Again, developers aren’t being malicious or neglectful—they’re just trying to get their jobs done. As we discussed in the previous myth, security teams, along with operations teams and executive leadership, must take the lead in making sure that DevOps teams adhere to corporate security guidelines when they procure TLS certificates. The trend toward containerisation means that development teams must have a simple way to manage certificates for all services, regardless of how they're deployed.
It falls on InfoSec teams to come up with a better solution that bakes your organisation’s security policies into software development cycles. As I discussed in the first myth, you now have technologies that use automation to make sure that the certificates requested by developers adhere to certain standards and approval processes—none of which require specialised knowledge on the part of developers. Developers would like nothing more than the confidence that whatever code they’re pushing out has secured machine identities that won’t impact the performance of the apps and services they are building.
DevSecOps Myth No. 3: Corporate PKI won’t work for DevOps projects.
If you say that corporate PKI won’t work for DevOps projects, you’re assuming that some other PKI—like self-signed certificates or whatever your cloud vendor offers—will. The problem with this assumption is that you end up having different roots of trust. When this happens, the apps and services developed through DevOps methodologies may not be able to trust or communicate with on-premises applications that are connected using your corporate PKI.
In other words, if you want your systems of engagement that are born in the cloud to speak with your systems of record on-premises, you need a solution that takes your corporate PKI into consideration. If you don’t do this, you may inhibit your company’s ability to move applications to the cloud quickly and securely. If you want to provision in the cloud or secure what’s in your cloud instances, a single source of PKI across your IT environment can drastically reduce complexity, if properly implemented.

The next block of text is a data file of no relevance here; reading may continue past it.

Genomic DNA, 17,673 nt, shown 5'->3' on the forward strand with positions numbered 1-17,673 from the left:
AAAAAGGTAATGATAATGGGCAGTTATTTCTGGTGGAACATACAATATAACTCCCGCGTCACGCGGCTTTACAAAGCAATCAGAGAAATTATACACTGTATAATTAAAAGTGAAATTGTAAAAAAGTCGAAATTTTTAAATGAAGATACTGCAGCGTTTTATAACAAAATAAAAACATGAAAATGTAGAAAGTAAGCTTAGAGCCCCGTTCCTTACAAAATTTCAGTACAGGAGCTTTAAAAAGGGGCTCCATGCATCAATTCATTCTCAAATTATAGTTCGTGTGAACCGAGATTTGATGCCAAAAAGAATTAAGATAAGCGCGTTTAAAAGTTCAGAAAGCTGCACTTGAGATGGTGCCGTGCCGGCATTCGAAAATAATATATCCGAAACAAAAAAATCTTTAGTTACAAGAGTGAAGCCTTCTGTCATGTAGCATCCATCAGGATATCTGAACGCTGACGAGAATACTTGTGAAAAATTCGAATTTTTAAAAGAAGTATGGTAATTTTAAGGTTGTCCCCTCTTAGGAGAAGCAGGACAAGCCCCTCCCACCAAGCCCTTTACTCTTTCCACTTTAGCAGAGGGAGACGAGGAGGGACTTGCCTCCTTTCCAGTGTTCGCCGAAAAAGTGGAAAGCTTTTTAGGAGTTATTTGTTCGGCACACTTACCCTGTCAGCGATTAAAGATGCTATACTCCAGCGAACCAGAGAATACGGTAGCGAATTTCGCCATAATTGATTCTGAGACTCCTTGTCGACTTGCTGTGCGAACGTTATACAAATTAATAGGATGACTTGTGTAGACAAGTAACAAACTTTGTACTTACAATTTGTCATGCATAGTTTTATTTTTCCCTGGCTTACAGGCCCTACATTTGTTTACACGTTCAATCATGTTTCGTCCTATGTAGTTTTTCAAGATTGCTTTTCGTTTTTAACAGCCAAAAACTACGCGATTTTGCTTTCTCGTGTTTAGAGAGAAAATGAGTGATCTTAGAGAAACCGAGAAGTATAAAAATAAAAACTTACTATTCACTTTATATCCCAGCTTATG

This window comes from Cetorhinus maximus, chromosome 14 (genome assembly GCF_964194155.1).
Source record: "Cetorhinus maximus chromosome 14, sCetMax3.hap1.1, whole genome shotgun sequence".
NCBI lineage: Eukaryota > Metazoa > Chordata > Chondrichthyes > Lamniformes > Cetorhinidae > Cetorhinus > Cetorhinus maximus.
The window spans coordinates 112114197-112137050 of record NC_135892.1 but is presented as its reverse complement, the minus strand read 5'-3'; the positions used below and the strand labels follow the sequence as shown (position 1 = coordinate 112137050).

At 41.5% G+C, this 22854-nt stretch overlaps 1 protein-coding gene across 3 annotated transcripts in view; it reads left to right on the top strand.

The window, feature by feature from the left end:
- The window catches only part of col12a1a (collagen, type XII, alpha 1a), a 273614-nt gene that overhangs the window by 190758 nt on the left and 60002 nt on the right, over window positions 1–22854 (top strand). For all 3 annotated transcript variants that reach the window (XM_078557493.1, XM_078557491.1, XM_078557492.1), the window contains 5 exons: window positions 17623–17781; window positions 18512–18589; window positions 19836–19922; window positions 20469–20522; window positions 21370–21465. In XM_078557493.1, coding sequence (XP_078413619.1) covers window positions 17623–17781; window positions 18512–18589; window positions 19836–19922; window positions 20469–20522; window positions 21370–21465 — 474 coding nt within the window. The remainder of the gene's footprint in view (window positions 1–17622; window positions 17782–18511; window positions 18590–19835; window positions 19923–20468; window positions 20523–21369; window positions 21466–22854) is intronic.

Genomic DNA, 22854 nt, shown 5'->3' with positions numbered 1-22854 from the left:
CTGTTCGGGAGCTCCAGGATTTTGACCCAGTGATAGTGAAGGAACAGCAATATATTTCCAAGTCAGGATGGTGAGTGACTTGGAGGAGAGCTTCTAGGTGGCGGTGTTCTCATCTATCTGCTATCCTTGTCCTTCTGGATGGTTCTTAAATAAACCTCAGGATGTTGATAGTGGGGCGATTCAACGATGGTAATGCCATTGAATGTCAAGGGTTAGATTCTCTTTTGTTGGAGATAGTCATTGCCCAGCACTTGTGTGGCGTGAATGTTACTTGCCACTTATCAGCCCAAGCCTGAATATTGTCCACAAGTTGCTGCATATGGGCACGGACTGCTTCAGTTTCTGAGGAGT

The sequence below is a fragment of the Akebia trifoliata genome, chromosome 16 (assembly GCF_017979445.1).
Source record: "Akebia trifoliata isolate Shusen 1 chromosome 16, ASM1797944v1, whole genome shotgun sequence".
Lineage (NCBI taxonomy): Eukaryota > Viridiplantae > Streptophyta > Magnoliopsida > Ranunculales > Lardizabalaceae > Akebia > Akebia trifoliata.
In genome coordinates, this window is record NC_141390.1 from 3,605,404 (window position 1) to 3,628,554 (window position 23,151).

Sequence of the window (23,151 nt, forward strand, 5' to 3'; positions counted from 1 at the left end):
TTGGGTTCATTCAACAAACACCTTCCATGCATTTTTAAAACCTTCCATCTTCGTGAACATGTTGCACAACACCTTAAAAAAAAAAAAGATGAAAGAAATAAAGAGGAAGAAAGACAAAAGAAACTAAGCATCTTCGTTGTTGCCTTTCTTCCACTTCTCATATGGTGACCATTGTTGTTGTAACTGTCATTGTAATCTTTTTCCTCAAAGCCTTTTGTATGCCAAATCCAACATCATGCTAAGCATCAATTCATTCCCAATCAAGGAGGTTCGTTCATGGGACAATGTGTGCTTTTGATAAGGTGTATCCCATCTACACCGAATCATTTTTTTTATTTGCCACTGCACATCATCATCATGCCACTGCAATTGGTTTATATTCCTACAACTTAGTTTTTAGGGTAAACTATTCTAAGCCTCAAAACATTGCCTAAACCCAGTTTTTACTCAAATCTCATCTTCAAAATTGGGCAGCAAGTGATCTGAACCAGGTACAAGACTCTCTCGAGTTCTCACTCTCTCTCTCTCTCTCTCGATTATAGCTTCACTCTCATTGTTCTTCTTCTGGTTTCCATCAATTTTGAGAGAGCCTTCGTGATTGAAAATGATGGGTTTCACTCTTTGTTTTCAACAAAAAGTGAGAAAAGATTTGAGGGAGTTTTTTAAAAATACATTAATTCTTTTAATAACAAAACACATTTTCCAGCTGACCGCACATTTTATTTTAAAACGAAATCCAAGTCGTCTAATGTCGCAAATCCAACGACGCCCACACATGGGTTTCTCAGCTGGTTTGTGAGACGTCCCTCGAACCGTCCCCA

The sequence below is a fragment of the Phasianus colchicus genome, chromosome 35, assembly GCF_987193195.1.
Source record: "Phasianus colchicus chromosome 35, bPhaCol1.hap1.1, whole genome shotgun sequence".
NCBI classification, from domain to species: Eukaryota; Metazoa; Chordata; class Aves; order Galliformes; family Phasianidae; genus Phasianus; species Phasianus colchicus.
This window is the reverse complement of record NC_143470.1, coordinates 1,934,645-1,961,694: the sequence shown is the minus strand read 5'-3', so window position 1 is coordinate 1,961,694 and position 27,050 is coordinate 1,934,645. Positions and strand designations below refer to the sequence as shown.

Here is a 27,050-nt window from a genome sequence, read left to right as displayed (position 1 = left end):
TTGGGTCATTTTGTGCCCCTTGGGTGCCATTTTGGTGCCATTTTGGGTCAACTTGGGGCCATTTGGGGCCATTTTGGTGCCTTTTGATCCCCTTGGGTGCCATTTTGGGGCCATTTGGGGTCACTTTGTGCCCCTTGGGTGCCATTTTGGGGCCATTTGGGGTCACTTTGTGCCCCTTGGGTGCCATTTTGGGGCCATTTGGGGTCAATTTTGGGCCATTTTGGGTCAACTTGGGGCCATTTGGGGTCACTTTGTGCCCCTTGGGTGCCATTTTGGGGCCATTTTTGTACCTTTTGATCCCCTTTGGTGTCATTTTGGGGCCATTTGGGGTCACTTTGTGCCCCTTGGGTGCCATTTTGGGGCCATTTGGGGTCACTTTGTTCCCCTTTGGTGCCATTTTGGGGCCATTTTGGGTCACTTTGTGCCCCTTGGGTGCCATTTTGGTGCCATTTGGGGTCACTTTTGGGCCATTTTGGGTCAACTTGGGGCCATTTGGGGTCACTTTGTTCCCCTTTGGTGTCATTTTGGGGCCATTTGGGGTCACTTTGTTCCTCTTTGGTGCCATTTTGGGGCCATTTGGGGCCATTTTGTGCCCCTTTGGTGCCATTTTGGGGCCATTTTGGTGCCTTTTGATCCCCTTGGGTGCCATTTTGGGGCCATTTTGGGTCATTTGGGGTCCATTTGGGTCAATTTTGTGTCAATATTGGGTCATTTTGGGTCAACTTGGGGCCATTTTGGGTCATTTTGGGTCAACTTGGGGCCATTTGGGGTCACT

So, what do you do to make your corporate PKI issue secure certificates in a way that works for DevOps projects? One word: automation. DevOps as a methodology couldn’t happen without automating a majority of processes. In fact, during our first conversation, Mitchell Hashimoto, founder and CTO of HashiCorp, said, “I look to automate as much as possible. If there's something that can be automated, I try to figure out a way to do it.” That’s because by automating as many processes as you can, you reduce human error and accelerate the execution of that process.
Take advantage of the automation capabilities that these newer solutions provide to manage certificate lifecycle processes, as well as the security policies that limit their use. Development teams will thank you, your professional life will be made a whole lot easier, and most importantly, your organisation will be safer and more agile going forward.
Jon Benson, VP, Worldwide Solutions Engineering, HashiCorp